A Community Property Agreement is a contract that a married couple in a community property state sign as a couple that specifies how they want their property to be classified. Classification may be as community property or separate property, or a mix of the two. It is very important that couples in community property states take advantage of the opportunity to prepare a Community Property Agreement. Otherwise due to the complexity of the law, it can be very difficult to know exactly how your property is classified, and unless you know how it is classified you cannot know with certainty how it will pass at your death.

As stated in Chapter One, the fundamental principal in estate planning is that a person may only transfer what he or she owns. In a community property state, a married person owns only one-half of the community property and all of his or her individual property. Distinguishing community property from individual property can be a rather complex exercise.

Community property states use a complicated formula used to determine how much of a mixed property account balance is community and how much is individual. This formula is applied at the first spouse’s death to determine how much of the mixed property account belongs to the surviving spouse as community property. This calculation is critical for estate planning purposes because the deceased spouse is legally entitled to pass on only his or her own property to beneficiaries other than the surviving spouse.

The complexity of these issues frequently cause Community Property Agreements to be used to classify in advance all of the couple’s property as individual or community in order to simplify the process at the first spouse’s death and save costs. There are pros and cons to classifying property as individual or community and deciding which classification is best often entails an asset-by-asset inquiry by an experienced estate planning attorney.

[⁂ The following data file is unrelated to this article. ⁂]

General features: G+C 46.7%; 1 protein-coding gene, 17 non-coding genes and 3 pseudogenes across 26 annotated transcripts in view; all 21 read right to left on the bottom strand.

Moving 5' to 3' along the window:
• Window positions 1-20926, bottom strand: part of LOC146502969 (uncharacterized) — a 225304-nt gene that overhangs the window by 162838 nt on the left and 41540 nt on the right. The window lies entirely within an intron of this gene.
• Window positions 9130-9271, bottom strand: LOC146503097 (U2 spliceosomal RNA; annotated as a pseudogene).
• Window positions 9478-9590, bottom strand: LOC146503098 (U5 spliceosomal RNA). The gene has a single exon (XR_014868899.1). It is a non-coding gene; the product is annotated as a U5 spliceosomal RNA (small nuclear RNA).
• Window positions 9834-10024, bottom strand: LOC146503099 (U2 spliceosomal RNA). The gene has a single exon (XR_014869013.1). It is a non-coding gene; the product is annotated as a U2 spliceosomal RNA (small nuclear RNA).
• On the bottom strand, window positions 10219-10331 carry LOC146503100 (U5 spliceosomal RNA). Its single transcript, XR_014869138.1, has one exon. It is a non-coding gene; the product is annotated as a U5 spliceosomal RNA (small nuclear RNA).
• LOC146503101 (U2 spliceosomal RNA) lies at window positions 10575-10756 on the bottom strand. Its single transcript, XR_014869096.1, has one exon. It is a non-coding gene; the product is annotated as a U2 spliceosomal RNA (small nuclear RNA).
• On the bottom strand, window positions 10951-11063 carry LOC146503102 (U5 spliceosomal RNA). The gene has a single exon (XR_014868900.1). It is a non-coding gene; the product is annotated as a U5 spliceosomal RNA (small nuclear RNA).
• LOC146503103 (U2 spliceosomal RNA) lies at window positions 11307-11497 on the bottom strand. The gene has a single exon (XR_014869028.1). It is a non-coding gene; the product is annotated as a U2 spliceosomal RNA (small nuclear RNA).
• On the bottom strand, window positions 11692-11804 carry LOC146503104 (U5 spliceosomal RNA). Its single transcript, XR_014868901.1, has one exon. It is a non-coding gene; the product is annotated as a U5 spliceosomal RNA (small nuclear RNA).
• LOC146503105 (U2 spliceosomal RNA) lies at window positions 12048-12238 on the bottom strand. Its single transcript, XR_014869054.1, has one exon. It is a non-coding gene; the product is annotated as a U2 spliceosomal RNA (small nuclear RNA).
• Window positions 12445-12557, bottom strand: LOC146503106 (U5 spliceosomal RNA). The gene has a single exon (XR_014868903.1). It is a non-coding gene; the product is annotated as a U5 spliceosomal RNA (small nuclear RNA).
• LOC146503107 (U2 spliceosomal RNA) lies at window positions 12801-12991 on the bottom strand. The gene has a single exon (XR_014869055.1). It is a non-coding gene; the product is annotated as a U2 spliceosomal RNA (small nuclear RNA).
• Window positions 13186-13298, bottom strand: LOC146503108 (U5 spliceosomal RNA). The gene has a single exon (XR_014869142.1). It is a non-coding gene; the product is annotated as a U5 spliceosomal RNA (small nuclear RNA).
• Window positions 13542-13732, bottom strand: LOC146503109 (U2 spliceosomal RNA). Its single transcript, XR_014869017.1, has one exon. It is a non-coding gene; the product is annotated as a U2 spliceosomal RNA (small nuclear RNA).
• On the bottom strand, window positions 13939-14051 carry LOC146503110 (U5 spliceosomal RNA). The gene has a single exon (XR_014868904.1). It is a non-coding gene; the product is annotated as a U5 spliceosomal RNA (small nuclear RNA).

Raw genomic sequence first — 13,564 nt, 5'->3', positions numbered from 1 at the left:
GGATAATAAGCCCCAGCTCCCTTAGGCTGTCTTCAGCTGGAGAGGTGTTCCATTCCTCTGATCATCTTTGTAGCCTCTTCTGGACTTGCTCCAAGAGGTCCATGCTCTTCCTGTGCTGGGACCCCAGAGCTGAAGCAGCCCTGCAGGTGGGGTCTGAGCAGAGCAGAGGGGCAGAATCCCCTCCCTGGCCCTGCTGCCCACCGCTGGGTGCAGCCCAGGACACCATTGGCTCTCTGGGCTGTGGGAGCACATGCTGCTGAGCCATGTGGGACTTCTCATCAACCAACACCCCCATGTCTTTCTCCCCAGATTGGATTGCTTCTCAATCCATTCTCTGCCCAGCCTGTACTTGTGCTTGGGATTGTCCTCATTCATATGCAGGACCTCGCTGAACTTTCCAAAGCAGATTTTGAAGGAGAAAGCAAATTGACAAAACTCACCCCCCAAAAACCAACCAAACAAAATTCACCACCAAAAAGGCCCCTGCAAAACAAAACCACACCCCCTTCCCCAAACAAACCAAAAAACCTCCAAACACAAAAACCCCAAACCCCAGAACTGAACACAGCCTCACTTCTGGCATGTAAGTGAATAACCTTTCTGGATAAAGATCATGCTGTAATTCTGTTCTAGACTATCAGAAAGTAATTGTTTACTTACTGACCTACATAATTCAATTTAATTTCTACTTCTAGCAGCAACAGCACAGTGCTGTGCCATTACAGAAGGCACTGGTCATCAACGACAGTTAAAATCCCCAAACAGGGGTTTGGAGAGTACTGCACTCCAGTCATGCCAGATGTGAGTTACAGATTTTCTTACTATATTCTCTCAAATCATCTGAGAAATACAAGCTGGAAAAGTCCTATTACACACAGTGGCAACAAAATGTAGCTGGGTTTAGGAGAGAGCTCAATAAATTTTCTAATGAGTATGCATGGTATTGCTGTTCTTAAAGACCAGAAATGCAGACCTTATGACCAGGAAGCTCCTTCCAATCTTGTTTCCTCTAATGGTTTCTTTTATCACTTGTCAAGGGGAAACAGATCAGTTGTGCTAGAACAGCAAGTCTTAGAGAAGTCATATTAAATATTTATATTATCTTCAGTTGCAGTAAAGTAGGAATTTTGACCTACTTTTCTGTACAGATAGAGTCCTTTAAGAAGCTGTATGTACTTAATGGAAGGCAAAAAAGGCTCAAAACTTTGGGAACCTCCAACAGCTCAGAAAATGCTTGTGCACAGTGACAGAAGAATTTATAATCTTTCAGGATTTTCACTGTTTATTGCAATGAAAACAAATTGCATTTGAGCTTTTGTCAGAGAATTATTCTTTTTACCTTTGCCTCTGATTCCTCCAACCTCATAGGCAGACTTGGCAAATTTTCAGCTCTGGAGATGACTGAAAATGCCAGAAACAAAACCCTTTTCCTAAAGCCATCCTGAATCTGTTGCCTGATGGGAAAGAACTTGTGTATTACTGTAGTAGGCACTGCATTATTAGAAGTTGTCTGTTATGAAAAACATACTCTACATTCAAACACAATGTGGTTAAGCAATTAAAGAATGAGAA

One advantage of classifying your property as community is that it will receive the beneficial double step-up in its tax basis at the first spouse’s death, but there are other factors to consider. In some cases, a couple may want to forgo the capital gains tax benefits of community property and instead classify property as individual to accomplish other estate planning goals. Such possible goals could include the following:

• They wish to provide for children of a prior marriage;
• One spouse has a large family inheritance; or
• One spouse has exposure to creditor claims and wishes to protect the other spouse from such claims.

In summary, a sound estate plan for married couples must always take into account the specific laws of the state they live in. There are important estate planning decisions that must be made whether one lives in a separate property state, or in a community property state. Your estate planning attorney can assist you in explaining these complicated matters to help you maximize your estate planning opportunities and give you confidence that you know exactly how your estate will pass at your death.